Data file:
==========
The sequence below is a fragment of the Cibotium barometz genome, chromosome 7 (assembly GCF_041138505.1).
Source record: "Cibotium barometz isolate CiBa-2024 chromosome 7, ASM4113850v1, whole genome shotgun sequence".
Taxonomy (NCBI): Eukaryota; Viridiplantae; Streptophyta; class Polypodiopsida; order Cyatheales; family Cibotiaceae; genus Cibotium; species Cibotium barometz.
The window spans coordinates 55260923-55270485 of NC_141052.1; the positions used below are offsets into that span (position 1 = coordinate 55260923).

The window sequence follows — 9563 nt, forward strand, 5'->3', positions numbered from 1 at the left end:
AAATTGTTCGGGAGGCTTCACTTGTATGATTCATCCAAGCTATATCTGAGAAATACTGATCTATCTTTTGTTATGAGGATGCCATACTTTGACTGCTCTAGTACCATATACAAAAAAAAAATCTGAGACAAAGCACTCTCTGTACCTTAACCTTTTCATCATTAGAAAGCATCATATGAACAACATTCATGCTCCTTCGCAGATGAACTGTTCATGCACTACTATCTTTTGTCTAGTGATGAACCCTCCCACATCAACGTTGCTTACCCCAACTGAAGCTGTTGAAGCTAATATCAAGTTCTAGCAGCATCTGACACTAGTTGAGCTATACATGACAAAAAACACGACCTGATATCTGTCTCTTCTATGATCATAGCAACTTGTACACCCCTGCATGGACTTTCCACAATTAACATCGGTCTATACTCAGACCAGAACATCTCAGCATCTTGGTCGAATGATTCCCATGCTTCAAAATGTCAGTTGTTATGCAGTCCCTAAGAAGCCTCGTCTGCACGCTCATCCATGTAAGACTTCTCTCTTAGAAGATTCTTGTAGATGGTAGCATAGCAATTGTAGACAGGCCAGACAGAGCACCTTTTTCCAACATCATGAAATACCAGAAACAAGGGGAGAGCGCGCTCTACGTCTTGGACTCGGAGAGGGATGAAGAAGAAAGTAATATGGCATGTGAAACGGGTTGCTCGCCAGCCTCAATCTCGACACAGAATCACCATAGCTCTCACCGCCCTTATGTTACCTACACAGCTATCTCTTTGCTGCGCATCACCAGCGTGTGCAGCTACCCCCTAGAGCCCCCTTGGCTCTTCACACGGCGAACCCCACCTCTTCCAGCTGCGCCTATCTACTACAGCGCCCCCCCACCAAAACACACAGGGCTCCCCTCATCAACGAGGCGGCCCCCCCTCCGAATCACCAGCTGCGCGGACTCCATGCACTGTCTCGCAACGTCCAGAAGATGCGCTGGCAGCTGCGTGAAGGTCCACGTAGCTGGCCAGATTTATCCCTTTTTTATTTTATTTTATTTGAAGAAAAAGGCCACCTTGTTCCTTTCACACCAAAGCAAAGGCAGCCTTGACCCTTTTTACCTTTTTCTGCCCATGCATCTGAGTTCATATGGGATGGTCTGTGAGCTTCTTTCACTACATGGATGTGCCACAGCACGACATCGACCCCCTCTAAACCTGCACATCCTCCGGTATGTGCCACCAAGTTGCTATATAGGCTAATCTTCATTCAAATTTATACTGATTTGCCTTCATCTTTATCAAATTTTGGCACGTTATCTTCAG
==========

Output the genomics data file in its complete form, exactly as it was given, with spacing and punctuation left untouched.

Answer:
The sequence below is a fragment of the Cibotium barometz genome, chromosome 7 (assembly GCF_041138505.1).
Source record: "Cibotium barometz isolate CiBa-2024 chromosome 7, ASM4113850v1, whole genome shotgun sequence".
Taxonomy (NCBI): Eukaryota; Viridiplantae; Streptophyta; class Polypodiopsida; order Cyatheales; family Cibotiaceae; genus Cibotium; species Cibotium barometz.
The window spans coordinates 55260923-55270485 of NC_141052.1; the positions used below are offsets into that span (position 1 = coordinate 55260923).

The window sequence follows — 9563 nt, forward strand, 5'->3', positions numbered from 1 at the left end:
AAATTGTTCGGGAGGCTTCACTTGTATGATTCATCCAAGCTATATCTGAGAAATACTGATCTATCTTTTGTTATGAGGATGCCATACTTTGACTGCTCTAGTACCATATACAAAAAAAAAATCTGAGACAAAGCACTCTCTGTACCTTAACCTTTTCATCATTAGAAAGCATCATATGAACAACATTCATGCTCCTTCGCAGATGAACTGTTCATGCACTACTATCTTTTGTCTAGTGATGAACCCTCCCACATCAACGTTGCTTACCCCAACTGAAGCTGTTGAAGCTAATATCAAGTTCTAGCAGCATCTGACACTAGTTGAGCTATACATGACAAAAAACACGACCTGATATCTGTCTCTTCTATGATCATAGCAACTTGTACACCCCTGCATGGACTTTCCACAATTAACATCGGTCTATACTCAGACCAGAACATCTCAGCATCTTGGTCGAATGATTCCCATGCTTCAAAATGTCAGTTGTTATGCAGTCCCTAAGAAGCCTCGTCTGCACGCTCATCCATGTAAGACTTCTCTCTTAGAAGATTCTTGTAGATGGTAGCATAGCAATTGTAGACAGGCCAGACAGAGCACCTTTTTCCAACATCATGAAATACCAGAAACAAGGGGAGAGCGCGCTCTACGTCTTGGACTCGGAGAGGGATGAAGAAGAAAGTAATATGGCATGTGAAACGGGTTGCTCGCCAGCCTCAATCTCGACACAGAATCACCATAGCTCTCACCGCCCTTATGTTACCTACACAGCTATCTCTTTGCTGCGCATCACCAGCGTGTGCAGCTACCCCCTAGAGCCCCCTTGGCTCTTCACACGGCGAACCCCACCTCTTCCAGCTGCGCCTATCTACTACAGCGCCCCCCCACCAAAACACACAGGGCTCCCCTCATCAACGAGGCGGCCCCCCCTCCGAATCACCAGCTGCGCGGACTCCATGCACTGTCTCGCAACGTCCAGAAGATGCGCTGGCAGCTGCGTGAAGGTCCACGTAGCTGGCCAGATTTATCCCTTTTTTATTTTATTTTATTTGAAGAAAAAGGCCACCTTGTTCCTTTCACACCAAAGCAAAGGCAGCCTTGACCCTTTTTACCTTTTTCTGCCCATGCATCTGAGTTCATATGGGATGGTCTGTGAGCTTCTTTCACTACATGGATGTGCCACAGCACGACATCGACCCCCTCTAAACCTGCACATCCTCCGGTATGTGCCACCAAGTTGCTATATAGGCTAATCTTCATTCAAATTTATACTGATTTGCCTTCATCTTTATCAAATTTTGGCACGTTATCTTCAG